Gov. Patton expects the letter of intent on accelerated cleanup of the Paducah plant will be signed early next week.
By Bill Bartleman email@example.com
Gov. Paul Patton said he met with top DOE officials for five hours Monday in Washington during which an oral agreement was reached establishing deadlines, or milestones, for completing major cleanup.
At a news conference Friday in Paducah, Patton said he expected a letter of intent would be signed by the end of the week. However, he said the signing was delayed because the agreement was still being reviewed by officials at the highest levels of DOE and department attorneys. He said he doesn't anticipate any last-minute problems and predicted it would be signed early next week.
Mayor Bill Paxton said the apparent agreement is a major accomplishment that should speed the cleanup of contamination. Extra funding for Paducah's cleanup has been in doubt because Kentucky was the only state that had not reached an accelerated cleanup agreement with DOE.
Patton said the sticking point for the state was ensuring that any plan for accelerated cleanup included milestones for completing the most serious work, and commitments to complete total cleanup of the plant, which enriches uranium for use as a nuclear fuel.
Patton said the state thought an agreement in principle had been reached in April but that additional problems arose in working out details for establishing milestones. All of those problems were discussed and resolved in meetings with DOE earlier in the week, he said.
Patton declined to give details of the agreement or the milestones that were established. "We don't want to get into those details until the document is signed," Patton said. "Those will be in the letter of intent."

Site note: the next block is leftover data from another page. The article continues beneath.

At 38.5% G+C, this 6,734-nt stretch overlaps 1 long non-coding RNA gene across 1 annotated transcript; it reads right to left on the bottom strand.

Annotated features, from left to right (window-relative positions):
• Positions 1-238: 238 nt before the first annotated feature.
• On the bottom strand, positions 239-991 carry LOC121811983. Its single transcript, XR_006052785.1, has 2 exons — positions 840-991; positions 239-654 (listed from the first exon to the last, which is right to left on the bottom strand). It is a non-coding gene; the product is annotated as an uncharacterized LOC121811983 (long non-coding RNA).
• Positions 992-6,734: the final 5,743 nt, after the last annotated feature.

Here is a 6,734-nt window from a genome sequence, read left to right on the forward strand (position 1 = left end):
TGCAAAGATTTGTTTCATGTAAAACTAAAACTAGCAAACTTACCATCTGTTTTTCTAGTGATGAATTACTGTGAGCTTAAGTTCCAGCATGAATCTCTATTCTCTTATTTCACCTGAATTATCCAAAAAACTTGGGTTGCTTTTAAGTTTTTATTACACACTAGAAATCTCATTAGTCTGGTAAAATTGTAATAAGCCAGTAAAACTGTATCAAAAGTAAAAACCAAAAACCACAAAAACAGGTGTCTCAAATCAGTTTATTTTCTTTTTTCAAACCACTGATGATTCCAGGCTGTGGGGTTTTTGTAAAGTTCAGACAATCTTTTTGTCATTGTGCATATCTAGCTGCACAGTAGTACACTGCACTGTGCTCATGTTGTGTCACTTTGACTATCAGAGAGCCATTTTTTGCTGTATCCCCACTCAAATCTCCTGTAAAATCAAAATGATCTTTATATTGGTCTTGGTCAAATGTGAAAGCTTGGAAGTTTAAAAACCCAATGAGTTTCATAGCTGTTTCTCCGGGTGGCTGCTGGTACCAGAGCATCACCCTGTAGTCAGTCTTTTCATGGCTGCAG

A key issue also is the deadline for completing cleanup. While DOE officials initially agreed to having all the major work completed by 2010, state environmental officials conceded the deadline cannot be met. The agreement reached in Washington this week is expected to extend the deadline until about 2020.
Patton said the agreement recognizes two phases of work. The first phase includes the most serious problems that threaten to spread contamination off of the DOE site, and the second phase involves less serious problems, some of which can't be corrected while the plant continues in operation, he said.
He said the letter of intent is not the final document needed for an agreement. He said it sets the guidelines for meeting a Sept. 15 deadline of resolving all the issues related to the cleanup timetable. "If we sign this agreement, we'll have a final agreement by Sept. 15," Patton said.
The five areas that will get immediate attention in the next five years:
Cleanup of the North-South Diversion Ditch, which is contaminated with chemicals and radioactive materials that leaked from a building where equipment was cleaned and rebuilt.
Removal and cleanup of a scrap metal yard that includes thousands of tons of equipment taken out of service during an upgrade of the plant 20 years ago. The material is believed to be contributing to the contamination of groundwater.
Cleanup of two areas that are believed to be contributing to offsite groundwater contamination. They are the C-400 building, where material was cleaned and rebuilt for many years, and the Southwest Plume.
Interim action to make sure that landfills and burial grounds are not releasing contaminated material outside the plant.